Hi, there. I’m Saul here at Saul’s Autotek in Denver, Colorado. And today we’re going to talk about overheating concerns with your vehicle.
Now this Ford E-350 van that’s behind me came from Silverthorne up in the mountains at 11,000 feet, came through the Eisenhower Tunnel and down to us. They made a 60-mile drive with the vehicle overheating the entire way. Every five miles they had to stop, let it cool and add more coolant to it.
They’d taken it to a mechanic up in the high country who couldn’t find anything wrong with it. They looked for leaks all over the motor. They pressure tested the system. They could not find a problem. The owner thought it must be something internal. There might be a head gasket failure. The vehicles got a quarter-million miles. Maybe something serious is failing, and it’s time to do either a head gasket, or an engine replacement, which either one of which could be thousands of dollars.
However, when this vehicle came in, we found the problem and in short order. The technicians that had previously been looking at it didn’t do a bad job, but they didn’t look at the whole vehicle. They looked at the most typical components that fail. Radiator, water pump, hoses, on the engine itself, and there was nothing out of the ordinary.
However, we here at Saul’s Autotek went ahead and filled the system up with coolant. It holds seven gallons in this guy. And then we pressure tested it, and ran the vehicle for an extended period of time. When we did, we found a leak all the way back here. All the way in the back of the vehicle. We found a hose broken off, because this factory equipped vehicle had rear heat and rear air conditioning.
If you’ve got a vehicle and the kids in the back seat have that option to turn their knob and turn on the heater AC in the back, just like you’ve got a heater core up front in the dashboard and an AC cord in the dashboard, you’ve got one back here too. Now, the downside with this guy is most people aren’t going to check these components, and because they only get used very seldom. How often you use your heat? 20 to 30 times a year. How often do you use the heat in the rear? Maybe half of those times. There’s not a lot of circulation that goes back here.
Being the nature being in Colorado where we have extreme heating and cooling cycles in a very arid climate, the plastic componentry in belts and hoses breaks down very, very quickly. As a result, the hoses that run the entire length of the vehicle, which are made out of stainless steel, didn’t have any issues. Where they transferred to a plastic hose and go up into the floorboard of the vehicle up to that heater core is where they’d broke down and began to leak. So, when we pressure tested this system, we saw fluid coming out of the tail lamp at the back of the vehicle. We ripped up some of the carpet in the back. We found the hose, we found the leak, and to get it taken care of when they’d been told it could be an engine, it could be a heater court, it could be a substantial problem.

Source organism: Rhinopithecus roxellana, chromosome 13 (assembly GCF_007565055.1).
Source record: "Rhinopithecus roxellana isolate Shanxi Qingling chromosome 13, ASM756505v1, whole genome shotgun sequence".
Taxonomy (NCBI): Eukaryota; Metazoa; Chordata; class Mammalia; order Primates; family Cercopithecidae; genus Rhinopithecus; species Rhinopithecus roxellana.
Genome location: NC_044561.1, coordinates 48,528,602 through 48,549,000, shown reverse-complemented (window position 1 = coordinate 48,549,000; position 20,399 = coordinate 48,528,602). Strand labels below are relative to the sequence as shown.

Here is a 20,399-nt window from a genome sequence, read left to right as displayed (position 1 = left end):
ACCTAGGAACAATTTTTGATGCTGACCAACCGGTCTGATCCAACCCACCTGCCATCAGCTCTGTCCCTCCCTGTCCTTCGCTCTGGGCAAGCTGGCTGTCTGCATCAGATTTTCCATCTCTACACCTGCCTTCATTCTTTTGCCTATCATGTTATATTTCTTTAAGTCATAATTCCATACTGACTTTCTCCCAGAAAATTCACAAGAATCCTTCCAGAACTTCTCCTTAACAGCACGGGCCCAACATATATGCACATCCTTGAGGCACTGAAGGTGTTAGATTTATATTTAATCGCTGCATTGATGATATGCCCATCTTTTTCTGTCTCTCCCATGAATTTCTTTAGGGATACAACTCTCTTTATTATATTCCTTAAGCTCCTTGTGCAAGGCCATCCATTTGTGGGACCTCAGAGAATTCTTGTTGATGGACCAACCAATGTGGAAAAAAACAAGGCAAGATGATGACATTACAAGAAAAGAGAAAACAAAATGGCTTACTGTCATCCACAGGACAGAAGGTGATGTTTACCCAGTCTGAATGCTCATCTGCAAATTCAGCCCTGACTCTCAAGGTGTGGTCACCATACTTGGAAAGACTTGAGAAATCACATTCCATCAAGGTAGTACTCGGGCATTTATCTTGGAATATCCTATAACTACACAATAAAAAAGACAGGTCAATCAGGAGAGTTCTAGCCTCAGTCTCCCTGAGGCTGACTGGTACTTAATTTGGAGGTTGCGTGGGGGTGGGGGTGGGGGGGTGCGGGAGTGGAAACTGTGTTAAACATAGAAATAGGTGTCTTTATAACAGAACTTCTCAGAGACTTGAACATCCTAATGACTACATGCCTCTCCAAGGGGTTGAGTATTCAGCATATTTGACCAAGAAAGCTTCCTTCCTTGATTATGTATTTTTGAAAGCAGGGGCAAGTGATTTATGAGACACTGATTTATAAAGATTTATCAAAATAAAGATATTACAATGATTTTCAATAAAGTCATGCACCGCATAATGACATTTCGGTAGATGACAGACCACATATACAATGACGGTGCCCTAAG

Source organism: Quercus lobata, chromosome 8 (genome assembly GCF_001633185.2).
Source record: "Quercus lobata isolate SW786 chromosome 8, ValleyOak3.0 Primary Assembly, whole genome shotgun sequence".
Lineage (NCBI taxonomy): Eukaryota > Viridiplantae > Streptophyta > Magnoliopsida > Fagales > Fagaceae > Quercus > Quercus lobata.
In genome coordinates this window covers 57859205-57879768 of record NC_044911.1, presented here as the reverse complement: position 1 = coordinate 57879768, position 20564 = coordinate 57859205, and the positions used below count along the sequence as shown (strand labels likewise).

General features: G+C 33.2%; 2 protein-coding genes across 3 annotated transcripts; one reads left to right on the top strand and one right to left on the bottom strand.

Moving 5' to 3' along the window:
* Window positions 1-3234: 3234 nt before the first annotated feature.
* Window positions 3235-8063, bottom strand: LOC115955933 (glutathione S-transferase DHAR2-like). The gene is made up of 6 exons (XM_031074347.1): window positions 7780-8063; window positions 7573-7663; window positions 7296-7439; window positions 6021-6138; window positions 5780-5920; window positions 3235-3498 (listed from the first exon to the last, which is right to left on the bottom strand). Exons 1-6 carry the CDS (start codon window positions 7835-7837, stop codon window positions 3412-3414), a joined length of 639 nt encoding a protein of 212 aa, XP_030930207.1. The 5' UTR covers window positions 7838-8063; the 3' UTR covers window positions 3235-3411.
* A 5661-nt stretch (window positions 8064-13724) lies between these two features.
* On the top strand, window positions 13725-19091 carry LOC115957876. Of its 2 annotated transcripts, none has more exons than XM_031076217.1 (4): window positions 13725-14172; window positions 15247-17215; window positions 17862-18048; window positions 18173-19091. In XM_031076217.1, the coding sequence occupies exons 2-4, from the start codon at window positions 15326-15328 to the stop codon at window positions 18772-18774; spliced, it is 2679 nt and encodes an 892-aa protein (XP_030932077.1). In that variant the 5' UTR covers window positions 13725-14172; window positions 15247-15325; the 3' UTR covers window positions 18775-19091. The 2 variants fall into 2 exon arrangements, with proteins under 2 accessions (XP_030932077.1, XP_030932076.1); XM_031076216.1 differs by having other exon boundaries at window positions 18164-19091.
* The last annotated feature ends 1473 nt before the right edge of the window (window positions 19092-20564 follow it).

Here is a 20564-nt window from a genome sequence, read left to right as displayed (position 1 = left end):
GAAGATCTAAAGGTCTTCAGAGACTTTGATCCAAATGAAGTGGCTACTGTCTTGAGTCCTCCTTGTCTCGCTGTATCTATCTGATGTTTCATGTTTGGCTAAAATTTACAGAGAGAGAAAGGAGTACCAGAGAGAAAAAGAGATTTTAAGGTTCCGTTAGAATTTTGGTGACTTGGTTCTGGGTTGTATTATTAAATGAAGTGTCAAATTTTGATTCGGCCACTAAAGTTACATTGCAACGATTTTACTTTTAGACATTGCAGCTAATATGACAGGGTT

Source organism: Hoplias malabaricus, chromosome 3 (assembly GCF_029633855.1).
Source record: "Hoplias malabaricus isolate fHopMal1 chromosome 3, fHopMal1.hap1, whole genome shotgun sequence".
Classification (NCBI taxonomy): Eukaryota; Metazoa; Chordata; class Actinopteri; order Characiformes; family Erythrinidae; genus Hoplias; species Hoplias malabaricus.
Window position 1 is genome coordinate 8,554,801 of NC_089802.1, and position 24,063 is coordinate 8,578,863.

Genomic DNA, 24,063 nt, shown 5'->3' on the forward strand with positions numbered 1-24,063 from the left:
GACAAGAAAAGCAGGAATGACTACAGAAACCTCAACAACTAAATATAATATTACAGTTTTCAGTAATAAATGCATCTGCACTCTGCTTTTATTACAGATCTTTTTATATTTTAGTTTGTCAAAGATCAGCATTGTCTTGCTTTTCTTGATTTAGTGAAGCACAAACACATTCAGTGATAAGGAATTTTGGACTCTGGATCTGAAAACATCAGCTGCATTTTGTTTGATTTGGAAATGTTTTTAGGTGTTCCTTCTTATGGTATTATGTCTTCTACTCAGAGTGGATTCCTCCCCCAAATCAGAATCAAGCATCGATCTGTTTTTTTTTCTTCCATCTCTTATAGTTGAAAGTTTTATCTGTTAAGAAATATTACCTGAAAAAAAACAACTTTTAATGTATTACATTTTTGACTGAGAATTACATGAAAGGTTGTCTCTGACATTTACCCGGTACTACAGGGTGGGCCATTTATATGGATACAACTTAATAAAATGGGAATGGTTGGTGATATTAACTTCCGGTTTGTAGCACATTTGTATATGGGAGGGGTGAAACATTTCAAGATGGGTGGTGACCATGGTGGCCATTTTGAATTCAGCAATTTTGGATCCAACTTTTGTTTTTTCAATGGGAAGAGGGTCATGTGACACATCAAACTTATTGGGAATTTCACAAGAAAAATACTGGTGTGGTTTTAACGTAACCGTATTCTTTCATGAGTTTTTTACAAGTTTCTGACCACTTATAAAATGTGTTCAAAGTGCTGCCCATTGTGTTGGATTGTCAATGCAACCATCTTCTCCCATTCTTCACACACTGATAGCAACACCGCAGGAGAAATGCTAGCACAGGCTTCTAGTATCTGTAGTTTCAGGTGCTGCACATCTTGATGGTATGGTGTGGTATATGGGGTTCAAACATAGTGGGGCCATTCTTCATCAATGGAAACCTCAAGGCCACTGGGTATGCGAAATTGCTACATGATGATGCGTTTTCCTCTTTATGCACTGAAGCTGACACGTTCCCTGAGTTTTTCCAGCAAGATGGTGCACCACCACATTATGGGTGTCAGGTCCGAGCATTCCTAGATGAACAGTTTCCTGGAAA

The problem was solved with one $3 part.
Now when this vehicle came in, the original quick disconnect fitting that pinches from one hose onto the other that allows it to connect from the metal pipe to that plastic, or rubber hose had been broken off. And instead of there being two retention clips, as you can see pressured from either side, one of those clips had been broken off. So, this retainer wasn’t staying fully seated and was allowing coolant to escape. The way these are designed is a pretty basic design. They use a spacer, two O rings, and a quick disconnect fitting. And this is designed intentionally so that if that heater core needed to be serviced, it can be removed from the vehicle without removing those eight feet of metal hoses underneath it.
However, this is a very common failure. And while the owner spent hours trying to get the vehicle to us, went to other facilities and was told it could be thousands of dollars, this $3 part fixed his problem and got him on the road.
If you’ve got a concern about your vehicle, if it’s overheating, if it’s leaking fluids, and you just want to make sure you’re getting the right diagnostic, and that you’re not just being told it’s the worst-case scenario, we’ve got your back. Now we know, because we’re car guys too that we want it to be the cheapest repair. And that most vehicle owners when their vehicles overheating assume it’s either a thermostat, a radiator cap, or a hose. The cheapest parts of the system. Unfortunately for this guy, everybody assumed it was the head gasket, or the engine, the most expensive parts of the system. The owner was ready to throw the vehicle away.
We got them repaired. We got them on the road with a $3 part. If you want a second opinion? You want to make sure yours gets taken care of properly, come and see us at Autotek. We don’t charge a diagnostic fee, because we want you to get the best service and we want you to make the best decision about your vehicle. How bad would the owner of this vehicle be if he got rid of this truck, because he thought it needed an engine. And it was three bucks to fix it. Come and see us at Saul’s Autotek. We’ll help make sure that you get the right repair the first time.
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